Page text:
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I keep saying it but TNF are really getting their act together with run shoes, no doubt the signings of Timmy Olson, Rob Krar and so on are having a huge influence in how the brand not only look at run shoes, but design them. The Ultra TRII is a shoe that has elite (or should I say fast) runners written all over it. It’s a light shoe designed to tackle long runs that can include road and dry trail trail. Ultralight, this durable running shoe has been designed with a glove-like fit and the non aggressive Vibram® soles provides excellent traction.

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The TRII is an update to the award-winning Ultra TR and the shoe has the same exceptional traction and featherlight ripstop construction that has taken influences from track shoes or a racing flat.

The TRII has an 8mm drop which for me is just perfect, I keep saying it but 8mm (for me) is the perfect all round drop and particularly when running longer, the 8mm allows for a little more leeway when technique gets sloppy with fatigue.

 

These shows feel fast before you even run in them. A neutral shoe, they are designed for runners with a good run style. When you slip them on, they feel like slippers and the tongue of the shoe is attached to the upper enhancing that glove like feel. Toe protection is minimal but the shoe has ‘Snake Plate’ and the TNF ‘Cradle’ to offer excellent protection for road or trail.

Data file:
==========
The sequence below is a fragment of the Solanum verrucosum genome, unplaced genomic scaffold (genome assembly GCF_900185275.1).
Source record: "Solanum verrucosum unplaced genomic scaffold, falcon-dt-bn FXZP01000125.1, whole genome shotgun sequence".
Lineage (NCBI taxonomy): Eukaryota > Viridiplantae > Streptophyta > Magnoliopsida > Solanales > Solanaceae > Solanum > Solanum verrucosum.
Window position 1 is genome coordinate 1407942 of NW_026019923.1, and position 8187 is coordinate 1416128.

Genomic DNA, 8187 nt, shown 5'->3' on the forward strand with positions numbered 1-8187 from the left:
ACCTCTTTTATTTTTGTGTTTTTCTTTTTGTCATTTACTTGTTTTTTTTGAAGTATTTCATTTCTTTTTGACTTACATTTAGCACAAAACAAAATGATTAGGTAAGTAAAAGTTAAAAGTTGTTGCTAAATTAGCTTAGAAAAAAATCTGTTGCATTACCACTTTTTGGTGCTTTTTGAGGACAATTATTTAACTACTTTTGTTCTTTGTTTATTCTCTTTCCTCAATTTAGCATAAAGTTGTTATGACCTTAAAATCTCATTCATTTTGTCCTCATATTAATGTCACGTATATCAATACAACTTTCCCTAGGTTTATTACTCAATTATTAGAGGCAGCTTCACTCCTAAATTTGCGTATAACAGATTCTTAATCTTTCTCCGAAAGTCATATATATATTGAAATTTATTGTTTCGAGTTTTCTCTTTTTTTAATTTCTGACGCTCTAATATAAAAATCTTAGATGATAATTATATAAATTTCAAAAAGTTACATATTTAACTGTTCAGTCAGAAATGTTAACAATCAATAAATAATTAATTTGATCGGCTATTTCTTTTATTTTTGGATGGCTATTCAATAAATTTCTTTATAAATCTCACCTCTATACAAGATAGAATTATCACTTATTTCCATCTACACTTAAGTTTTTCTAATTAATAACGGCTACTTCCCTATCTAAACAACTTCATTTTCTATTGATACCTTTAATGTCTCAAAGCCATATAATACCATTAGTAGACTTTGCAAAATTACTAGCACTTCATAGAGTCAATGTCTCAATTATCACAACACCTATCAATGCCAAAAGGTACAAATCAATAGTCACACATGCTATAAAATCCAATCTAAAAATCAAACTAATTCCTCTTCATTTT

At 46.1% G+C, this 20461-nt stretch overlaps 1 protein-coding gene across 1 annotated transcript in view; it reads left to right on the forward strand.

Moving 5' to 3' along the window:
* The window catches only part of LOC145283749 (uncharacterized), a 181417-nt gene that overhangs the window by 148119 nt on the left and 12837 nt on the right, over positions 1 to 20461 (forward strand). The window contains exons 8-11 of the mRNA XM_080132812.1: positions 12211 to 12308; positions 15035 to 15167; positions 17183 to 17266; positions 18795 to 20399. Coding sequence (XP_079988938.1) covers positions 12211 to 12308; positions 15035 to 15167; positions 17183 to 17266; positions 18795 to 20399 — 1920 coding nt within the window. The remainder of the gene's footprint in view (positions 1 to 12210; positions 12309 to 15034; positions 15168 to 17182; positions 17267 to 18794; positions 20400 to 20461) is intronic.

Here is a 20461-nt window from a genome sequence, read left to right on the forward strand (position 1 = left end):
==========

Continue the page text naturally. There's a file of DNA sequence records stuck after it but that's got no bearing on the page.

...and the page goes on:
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The heel ‘Cradle’ in particular is something that TNF have used for sometime and it most certainly helps with foot positioning, support and energy return.

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The shoe has ‘Airmesh’ and is designed to keep the foot cool and thus avoid hot spots, using FlashDry™ fibres in the lining adds to the plush feel. The upper is ripstop fabric from the tent industry and it therefore should be very durable. The shoe has a suede forefoot and the black/ silver upper contrasts nicely against the brightly coloured sole.

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Cushioning is good with 8mm at the front and 16mm at the rear, drop as mentioned is 8mm. The weight is very good at 230g (UK8).

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The sole is Vibram, say no more. It works exceptionally well for its intended use; dry trail, rocky terrain or road.

In Use

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The shoe feels great the first time you slip it on and the upper is seamless and snug. The shoe feels light and fast but yet it still has plenty of cushioning for long runs.